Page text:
Sure, for me the example sentence is ungrammatical, but for someone else it is apparently grammatical. Beauty in language is a very subjective matter - see the studies in which US and UK subjects were asked about the attractiveness of British accents - the differences are immense.


I hope you're referring to criteria as a plural.

That's another one.

It is likely that changes are under way in the English language. Most probably.

That's "under way". Two words.

[Edited at 2014-08-17 16:45 GMT]


 

Radian Yazynin  Identity Verified
Local time: 15:02
Member (2004)
English to Russian
+ ...
A bit different Aug 17, 2014

Jack Doughty wrote:
The Russian for "probably" is наверно or наверное (naverno or navernoye). The problem is, it also means "certainly", which is certainly not the same thing as probably, so whenever you come across the word, you have to try to work out which of the two meanings applies.

Hi Jack. I dare to correct you. In fact "naverno/ye" had the meaning of "certainly" (eg. "Eto ya vam navernoye govoryu" -- "This is for sure") only in the past (early/mid last century for instance), nowadays there is another (similar) word for "certainly" -- navernyaka.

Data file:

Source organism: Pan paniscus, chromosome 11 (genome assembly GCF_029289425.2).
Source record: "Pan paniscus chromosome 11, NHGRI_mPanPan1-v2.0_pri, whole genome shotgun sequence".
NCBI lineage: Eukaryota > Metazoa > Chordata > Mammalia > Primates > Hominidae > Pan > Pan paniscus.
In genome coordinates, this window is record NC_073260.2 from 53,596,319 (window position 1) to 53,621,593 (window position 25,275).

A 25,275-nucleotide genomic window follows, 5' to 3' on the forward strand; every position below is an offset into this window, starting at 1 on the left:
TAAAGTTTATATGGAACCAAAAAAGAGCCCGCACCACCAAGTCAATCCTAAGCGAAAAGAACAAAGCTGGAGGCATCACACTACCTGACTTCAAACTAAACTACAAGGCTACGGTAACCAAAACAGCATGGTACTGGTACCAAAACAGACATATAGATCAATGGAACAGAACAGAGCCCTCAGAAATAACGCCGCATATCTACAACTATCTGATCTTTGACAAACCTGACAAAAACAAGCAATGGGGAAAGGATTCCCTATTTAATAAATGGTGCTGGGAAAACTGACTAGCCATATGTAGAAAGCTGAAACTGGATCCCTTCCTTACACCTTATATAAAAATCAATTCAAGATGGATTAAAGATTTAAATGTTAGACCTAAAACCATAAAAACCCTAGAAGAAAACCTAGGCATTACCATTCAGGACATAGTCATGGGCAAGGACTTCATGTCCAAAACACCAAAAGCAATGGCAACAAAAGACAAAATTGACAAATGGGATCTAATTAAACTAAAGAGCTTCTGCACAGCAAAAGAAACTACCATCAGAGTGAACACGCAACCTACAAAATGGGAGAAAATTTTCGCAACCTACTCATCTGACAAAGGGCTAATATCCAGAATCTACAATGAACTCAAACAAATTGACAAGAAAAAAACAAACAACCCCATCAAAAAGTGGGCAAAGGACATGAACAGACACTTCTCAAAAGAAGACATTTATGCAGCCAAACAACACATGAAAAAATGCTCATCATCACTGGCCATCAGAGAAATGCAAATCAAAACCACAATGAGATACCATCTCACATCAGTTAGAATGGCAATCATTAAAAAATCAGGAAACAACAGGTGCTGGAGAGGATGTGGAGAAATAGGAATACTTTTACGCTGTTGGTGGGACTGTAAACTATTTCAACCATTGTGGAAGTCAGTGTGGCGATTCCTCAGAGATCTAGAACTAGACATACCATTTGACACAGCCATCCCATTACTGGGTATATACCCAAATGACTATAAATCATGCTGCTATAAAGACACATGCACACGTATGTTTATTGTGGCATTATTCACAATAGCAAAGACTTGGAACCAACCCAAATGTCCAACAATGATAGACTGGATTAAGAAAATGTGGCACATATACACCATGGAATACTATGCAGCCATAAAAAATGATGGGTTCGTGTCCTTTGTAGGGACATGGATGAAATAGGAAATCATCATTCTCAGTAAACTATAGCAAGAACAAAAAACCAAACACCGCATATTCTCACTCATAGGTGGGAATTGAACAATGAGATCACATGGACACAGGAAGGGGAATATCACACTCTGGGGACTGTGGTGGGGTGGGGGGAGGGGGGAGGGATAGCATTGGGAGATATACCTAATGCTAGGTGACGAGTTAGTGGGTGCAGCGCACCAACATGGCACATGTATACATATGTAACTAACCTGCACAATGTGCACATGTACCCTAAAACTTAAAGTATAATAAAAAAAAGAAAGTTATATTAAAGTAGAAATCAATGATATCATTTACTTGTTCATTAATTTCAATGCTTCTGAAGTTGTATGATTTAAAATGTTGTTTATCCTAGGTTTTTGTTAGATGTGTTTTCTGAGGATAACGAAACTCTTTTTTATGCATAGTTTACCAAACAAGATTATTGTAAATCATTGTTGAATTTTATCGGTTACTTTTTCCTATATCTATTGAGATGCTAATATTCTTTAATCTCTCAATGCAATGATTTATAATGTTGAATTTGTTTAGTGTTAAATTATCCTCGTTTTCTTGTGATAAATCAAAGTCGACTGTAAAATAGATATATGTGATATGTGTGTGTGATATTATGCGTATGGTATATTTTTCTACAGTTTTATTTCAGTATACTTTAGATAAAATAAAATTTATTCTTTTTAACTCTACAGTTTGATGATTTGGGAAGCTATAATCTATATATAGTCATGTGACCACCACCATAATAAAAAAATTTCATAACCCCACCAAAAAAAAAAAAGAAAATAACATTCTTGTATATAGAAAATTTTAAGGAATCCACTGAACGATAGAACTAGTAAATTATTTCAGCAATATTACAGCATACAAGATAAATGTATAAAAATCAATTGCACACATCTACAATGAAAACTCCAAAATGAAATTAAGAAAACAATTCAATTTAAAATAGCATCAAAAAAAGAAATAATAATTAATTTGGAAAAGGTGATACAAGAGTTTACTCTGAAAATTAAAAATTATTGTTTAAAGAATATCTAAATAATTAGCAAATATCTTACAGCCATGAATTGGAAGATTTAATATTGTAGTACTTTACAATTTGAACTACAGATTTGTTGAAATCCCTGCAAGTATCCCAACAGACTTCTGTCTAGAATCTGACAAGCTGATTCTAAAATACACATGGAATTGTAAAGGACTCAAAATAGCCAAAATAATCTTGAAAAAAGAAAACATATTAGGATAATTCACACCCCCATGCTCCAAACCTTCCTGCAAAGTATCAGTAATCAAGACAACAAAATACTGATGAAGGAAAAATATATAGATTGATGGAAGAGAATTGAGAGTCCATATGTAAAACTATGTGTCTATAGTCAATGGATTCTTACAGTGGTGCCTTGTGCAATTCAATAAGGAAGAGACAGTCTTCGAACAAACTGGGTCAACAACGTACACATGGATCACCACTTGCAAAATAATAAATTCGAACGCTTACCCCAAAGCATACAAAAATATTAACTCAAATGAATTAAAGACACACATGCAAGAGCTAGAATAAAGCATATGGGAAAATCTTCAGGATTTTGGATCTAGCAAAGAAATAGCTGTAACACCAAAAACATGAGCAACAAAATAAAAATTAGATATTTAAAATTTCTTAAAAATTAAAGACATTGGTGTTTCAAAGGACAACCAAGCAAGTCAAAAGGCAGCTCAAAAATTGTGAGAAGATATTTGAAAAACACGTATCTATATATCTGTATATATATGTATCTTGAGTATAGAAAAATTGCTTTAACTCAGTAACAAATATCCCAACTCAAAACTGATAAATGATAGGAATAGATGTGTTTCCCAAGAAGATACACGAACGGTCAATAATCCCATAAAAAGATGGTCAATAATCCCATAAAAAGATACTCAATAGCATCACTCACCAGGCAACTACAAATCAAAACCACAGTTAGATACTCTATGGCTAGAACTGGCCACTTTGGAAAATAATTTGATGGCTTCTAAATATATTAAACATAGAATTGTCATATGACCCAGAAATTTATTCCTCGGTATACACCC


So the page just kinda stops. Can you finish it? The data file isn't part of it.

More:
[Edited at 2014-08-17 17:08 GMT]


 

Łukasz Gos-Furmankiewicz  Identity Verified
Poland
Local time: 13:02
English to Polish
+ ...
... Aug 18, 2014

Case-by-case aesthetic considerations aside, I take 'probably' to imply a higher degree and more formal sort of probability than 'likely'. Which is not really what a British person means in colloquial speech but anyway.

 

Orrin Cummins  Identity Verified
Japan
Local time: 21:02
Japanese to English
+ ...
... Aug 18, 2014

I usually use "prolly" in my translations...it's shorter and saves time and space.

 

Jack Doughty  Identity Verified
United Kingdom
Local time: 12:02
Member (2000)
Russian to English
+ ...
To Radian Aug 19, 2014

Thank you very much for that explanation.

 

Radian Yazynin  Identity Verified
Local time: 15:02
Member (2004)
English to Russian
+ ...
To Jack Aug 19, 2014

You're welcome! Indeed, the issue raised by Tom is interesting. It has always been surprising how human language unpredictably changes.

 

Tom in London
United Kingdom
Local time: 12:02
Member (2008)
Italian to English
TOPIC STARTER
My theory Aug 19, 2014

Radian Yazynin wrote:

You're welcome! Indeed, the issue raised by Tom is interesting. It has always been surprising how human language unpredictably changes.


I have my own theory as to how this happens.

As Michel Foucault, Noam Chomsky, and others, have made clear, language is exercised as a form of control. Either you control it, or others will control you by telling you how to say and how to think and what words to use.

So we need to be careful.

[Edited at 2014-08-19 13:34 GMT]


 

Radian Yazynin  Identity Verified
Local time: 15:02
Member (2004)
English to Russian
+ ...
Brilliant! Aug 19, 2014

This has something in common with many other (extra-linguistic) situations.

 

John Fossey  Identity Verified
Canada
Local time: 07:02
Member (2008)
French to English
Whose English Aug 19, 2014

Tom in London wrote:

What are they doing to our English?



Whose English is it anyway?